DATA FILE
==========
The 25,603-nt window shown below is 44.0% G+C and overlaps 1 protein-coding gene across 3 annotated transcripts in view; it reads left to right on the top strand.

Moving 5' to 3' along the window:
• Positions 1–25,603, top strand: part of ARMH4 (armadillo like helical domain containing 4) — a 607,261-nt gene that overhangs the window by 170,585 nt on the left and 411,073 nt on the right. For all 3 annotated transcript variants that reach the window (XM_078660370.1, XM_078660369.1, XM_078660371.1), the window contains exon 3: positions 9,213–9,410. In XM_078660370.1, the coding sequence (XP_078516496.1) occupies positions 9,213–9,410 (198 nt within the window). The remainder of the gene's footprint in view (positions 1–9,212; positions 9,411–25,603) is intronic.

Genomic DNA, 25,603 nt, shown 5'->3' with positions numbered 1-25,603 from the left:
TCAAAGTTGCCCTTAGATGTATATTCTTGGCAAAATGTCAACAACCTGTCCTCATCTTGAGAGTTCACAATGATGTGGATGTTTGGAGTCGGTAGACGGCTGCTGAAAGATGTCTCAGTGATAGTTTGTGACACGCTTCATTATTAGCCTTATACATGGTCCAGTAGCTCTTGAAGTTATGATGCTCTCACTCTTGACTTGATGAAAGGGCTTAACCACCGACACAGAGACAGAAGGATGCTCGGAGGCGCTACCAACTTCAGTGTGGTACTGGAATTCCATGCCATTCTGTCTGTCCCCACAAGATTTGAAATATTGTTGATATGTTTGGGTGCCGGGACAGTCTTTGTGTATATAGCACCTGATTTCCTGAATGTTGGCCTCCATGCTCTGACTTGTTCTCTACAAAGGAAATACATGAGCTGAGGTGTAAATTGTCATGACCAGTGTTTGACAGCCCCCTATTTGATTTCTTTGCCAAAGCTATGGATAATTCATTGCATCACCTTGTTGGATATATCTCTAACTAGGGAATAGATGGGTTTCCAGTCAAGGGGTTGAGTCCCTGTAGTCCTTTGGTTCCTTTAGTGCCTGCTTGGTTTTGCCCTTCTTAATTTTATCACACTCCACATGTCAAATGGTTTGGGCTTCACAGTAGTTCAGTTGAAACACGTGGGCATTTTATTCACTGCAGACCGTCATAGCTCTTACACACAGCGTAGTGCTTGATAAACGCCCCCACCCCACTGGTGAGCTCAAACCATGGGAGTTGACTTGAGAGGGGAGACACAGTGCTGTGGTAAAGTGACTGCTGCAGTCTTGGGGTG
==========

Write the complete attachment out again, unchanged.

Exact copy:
The 25,603-nt window shown below is 44.0% G+C and overlaps 1 protein-coding gene across 3 annotated transcripts in view; it reads left to right on the top strand.

Moving 5' to 3' along the window:
• Positions 1–25,603, top strand: part of ARMH4 (armadillo like helical domain containing 4) — a 607,261-nt gene that overhangs the window by 170,585 nt on the left and 411,073 nt on the right. For all 3 annotated transcript variants that reach the window (XM_078660370.1, XM_078660369.1, XM_078660371.1), the window contains exon 3: positions 9,213–9,410. In XM_078660370.1, the coding sequence (XP_078516496.1) occupies positions 9,213–9,410 (198 nt within the window). The remainder of the gene's footprint in view (positions 1–9,212; positions 9,411–25,603) is intronic.

Genomic DNA, 25,603 nt, shown 5'->3' with positions numbered 1-25,603 from the left:
TCAAAGTTGCCCTTAGATGTATATTCTTGGCAAAATGTCAACAACCTGTCCTCATCTTGAGAGTTCACAATGATGTGGATGTTTGGAGTCGGTAGACGGCTGCTGAAAGATGTCTCAGTGATAGTTTGTGACACGCTTCATTATTAGCCTTATACATGGTCCAGTAGCTCTTGAAGTTATGATGCTCTCACTCTTGACTTGATGAAAGGGCTTAACCACCGACACAGAGACAGAAGGATGCTCGGAGGCGCTACCAACTTCAGTGTGGTACTGGAATTCCATGCCATTCTGTCTGTCCCCACAAGATTTGAAATATTGTTGATATGTTTGGGTGCCGGGACAGTCTTTGTGTATATAGCACCTGATTTCCTGAATGTTGGCCTCCATGCTCTGACTTGTTCTCTACAAAGGAAATACATGAGCTGAGGTGTAAATTGTCATGACCAGTGTTTGACAGCCCCCTATTTGATTTCTTTGCCAAAGCTATGGATAATTCATTGCATCACCTTGTTGGATATATCTCTAACTAGGGAATAGATGGGTTTCCAGTCAAGGGGTTGAGTCCCTGTAGTCCTTTGGTTCCTTTAGTGCCTGCTTGGTTTTGCCCTTCTTAATTTTATCACACTCCACATGTCAAATGGTTTGGGCTTCACAGTAGTTCAGTTGAAACACGTGGGCATTTTATTCACTGCAGACCGTCATAGCTCTTACACACAGCGTAGTGCTTGATAAACGCCCCCACCCCACTGGTGAGCTCAAACCATGGGAGTTGACTTGAGAGGGGAGACACAGTGCTGTGGTAAAGTGACTGCTGCAGTCTTGGGGTG